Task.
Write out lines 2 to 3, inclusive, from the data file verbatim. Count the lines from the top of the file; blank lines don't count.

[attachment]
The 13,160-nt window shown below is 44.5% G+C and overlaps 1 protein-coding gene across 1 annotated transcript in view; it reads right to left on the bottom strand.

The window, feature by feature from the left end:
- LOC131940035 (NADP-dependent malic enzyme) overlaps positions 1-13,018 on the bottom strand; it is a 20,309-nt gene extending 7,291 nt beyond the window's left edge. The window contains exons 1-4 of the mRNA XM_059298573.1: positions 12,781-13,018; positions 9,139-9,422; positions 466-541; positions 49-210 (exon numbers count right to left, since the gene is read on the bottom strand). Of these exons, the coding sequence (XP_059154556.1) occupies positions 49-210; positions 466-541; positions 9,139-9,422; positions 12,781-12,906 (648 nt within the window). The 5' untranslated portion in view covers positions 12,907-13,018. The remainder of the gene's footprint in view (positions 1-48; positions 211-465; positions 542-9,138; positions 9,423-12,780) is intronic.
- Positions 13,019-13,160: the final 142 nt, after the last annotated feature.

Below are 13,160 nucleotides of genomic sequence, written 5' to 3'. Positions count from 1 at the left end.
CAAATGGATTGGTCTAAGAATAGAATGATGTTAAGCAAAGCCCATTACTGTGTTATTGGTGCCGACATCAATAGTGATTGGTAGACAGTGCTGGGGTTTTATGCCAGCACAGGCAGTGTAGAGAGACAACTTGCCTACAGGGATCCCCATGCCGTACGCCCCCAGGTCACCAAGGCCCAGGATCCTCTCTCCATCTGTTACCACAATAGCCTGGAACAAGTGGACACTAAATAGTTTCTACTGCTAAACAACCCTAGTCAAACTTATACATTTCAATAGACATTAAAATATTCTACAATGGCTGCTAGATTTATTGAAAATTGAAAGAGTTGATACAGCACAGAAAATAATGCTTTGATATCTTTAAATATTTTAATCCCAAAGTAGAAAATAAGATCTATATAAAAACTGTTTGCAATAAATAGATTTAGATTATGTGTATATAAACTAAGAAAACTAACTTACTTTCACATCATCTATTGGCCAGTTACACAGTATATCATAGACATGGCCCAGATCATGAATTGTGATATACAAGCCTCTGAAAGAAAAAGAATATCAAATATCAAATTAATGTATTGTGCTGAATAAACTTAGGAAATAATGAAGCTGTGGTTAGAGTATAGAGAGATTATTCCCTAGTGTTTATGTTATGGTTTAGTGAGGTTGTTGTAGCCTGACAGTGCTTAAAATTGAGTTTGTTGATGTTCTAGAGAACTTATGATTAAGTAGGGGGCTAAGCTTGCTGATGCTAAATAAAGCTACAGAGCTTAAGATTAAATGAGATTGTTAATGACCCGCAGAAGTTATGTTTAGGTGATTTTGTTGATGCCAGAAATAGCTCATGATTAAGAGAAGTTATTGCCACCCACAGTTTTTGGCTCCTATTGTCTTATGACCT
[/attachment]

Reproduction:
The window, feature by feature from the left end:
- LOC131940035 (NADP-dependent malic enzyme) overlaps positions 1-13,018 on the bottom strand; it is a 20,309-nt gene extending 7,291 nt beyond the window's left edge. The window contains exons 1-4 of the mRNA XM_059298573.1: positions 12,781-13,018; positions 9,139-9,422; positions 466-541; positions 49-210 (exon numbers count right to left, since the gene is read on the bottom strand). Of these exons, the coding sequence (XP_059154556.1) occupies positions 49-210; positions 466-541; positions 9,139-9,422; positions 12,781-12,906 (648 nt within the window). The 5' untranslated portion in view covers positions 12,907-13,018. The remainder of the gene's footprint in view (positions 1-48; positions 211-465; positions 542-9,138; positions 9,423-12,780) is intronic.